“It was fun to see the depth of the field and see that even the lower qualifiers can be competitive in the finals,” he wrote. “It is also a nice reminder to see that even if you are fourth in your heat every fraction of a second matters and pushing hard to the line can be enough to get you through. Overall it was a very fun and exciting day.”
Day 2: 10 k Classic Individual Starts
Sunday’s classic individual start consisted of four laps of a 2.5 k course for a total of 10 k for both the men’s and women’s races. The course consisted of several of the jump hills strung together in the beginning, followed by the descent winding back into the stadium.
With temperatures in the low 40s, the course conditions were variable, but most certainly requiring klister. With the challenging climbs of the jump area, going without kick wax was a disadvantage.
A day after winning his first SuperTour race in the freestyle sprint, Norris charged to the classic-distance race victory in 28:26, 45 seconds ahead of Kris Freeman (Team Freebird). The second APU skier on the podium, Lex Treinen placed third (+0.58).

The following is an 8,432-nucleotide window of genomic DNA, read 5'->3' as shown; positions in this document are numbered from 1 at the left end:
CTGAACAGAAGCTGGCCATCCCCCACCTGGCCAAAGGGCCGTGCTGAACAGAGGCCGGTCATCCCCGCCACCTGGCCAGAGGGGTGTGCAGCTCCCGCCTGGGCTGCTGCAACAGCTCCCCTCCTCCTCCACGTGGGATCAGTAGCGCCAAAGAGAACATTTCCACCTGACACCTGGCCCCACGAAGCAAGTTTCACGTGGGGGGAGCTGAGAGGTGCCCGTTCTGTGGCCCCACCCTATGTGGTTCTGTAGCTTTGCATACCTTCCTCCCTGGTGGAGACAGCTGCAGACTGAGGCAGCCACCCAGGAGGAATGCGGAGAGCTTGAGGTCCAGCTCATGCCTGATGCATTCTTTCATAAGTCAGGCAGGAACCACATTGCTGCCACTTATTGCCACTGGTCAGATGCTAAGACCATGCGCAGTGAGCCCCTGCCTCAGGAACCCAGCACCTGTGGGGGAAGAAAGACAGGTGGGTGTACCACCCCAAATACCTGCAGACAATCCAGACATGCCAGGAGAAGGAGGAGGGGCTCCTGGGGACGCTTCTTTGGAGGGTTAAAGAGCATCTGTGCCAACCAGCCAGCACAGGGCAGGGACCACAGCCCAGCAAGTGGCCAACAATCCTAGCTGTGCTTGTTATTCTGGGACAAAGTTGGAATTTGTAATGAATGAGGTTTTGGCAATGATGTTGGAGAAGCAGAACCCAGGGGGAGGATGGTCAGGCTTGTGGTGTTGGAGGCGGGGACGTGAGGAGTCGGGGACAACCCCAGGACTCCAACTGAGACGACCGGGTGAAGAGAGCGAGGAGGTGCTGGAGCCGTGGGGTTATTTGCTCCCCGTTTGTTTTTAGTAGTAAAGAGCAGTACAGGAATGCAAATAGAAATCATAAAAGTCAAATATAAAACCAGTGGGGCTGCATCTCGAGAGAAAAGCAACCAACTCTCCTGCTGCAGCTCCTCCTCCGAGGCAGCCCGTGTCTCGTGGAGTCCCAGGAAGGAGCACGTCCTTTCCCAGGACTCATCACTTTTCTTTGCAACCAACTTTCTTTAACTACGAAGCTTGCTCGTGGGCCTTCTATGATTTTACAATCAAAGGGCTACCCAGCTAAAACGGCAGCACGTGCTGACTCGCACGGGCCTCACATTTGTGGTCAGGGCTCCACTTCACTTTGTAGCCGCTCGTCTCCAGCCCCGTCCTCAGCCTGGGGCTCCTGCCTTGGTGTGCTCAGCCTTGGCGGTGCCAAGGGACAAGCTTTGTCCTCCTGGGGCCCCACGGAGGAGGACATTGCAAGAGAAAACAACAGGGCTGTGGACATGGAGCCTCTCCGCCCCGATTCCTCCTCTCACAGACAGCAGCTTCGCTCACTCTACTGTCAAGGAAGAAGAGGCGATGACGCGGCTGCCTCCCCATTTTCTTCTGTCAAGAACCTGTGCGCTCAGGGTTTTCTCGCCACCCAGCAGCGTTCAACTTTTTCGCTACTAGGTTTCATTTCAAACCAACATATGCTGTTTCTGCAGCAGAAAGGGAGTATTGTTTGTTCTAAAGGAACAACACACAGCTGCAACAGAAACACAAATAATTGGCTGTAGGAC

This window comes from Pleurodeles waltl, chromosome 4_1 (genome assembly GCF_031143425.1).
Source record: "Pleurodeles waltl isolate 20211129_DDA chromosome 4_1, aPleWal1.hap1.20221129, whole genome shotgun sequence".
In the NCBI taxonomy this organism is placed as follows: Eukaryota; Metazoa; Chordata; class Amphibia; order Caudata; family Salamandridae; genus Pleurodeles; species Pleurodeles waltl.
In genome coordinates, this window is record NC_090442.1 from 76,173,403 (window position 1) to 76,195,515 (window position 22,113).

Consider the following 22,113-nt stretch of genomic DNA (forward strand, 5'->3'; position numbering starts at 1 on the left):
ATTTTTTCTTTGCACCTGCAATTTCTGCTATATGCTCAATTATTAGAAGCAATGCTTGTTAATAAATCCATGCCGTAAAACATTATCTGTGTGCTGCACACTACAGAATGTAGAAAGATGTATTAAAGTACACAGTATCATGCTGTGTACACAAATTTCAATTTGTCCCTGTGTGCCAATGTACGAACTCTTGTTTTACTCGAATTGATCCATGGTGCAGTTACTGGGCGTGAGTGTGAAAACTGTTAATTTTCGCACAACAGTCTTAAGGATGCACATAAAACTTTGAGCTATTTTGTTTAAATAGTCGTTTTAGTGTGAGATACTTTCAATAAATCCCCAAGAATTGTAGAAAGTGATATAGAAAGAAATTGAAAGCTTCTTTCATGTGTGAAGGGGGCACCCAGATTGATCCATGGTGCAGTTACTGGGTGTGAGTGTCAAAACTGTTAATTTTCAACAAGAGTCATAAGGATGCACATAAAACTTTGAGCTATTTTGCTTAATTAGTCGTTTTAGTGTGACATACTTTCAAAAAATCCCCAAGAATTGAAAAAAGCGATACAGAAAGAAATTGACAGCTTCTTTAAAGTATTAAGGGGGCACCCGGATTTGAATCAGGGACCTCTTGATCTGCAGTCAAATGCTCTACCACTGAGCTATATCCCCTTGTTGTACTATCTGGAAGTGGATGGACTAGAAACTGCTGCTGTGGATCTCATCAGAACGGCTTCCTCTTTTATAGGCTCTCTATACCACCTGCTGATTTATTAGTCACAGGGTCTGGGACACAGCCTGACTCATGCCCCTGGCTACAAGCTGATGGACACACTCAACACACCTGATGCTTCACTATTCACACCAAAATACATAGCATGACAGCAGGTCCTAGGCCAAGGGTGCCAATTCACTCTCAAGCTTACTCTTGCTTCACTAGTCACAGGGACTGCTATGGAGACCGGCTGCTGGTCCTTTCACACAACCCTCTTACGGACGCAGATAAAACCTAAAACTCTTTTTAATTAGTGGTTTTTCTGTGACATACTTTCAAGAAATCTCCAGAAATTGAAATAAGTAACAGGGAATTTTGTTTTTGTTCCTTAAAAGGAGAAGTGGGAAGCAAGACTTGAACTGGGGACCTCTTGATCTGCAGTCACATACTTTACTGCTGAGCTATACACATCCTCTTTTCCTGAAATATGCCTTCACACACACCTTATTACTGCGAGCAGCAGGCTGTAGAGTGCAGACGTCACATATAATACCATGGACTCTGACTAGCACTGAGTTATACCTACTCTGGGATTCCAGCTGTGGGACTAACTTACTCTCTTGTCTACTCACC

The multiple-lap course made for interesting dynamics with many skiers on the course at a time.
“It was fun conditions because skis slowed after the first lap so some of the second seed skiers had the chance to draft off of the leaders, and we had the opportunity to ski with them,” Treinen wrote in an email.
Treinen posted the fastest split after the first lap, but by the second lap, Norris had a 14-second lead that he only increased over the final two laps.
“I burned up the nerves on the first lap and had the fastest split going into the first lap, something I have probably never ever done,” Treinen wrote.
Freeman explained in an email that he’s been feeling healthy for about three weeks.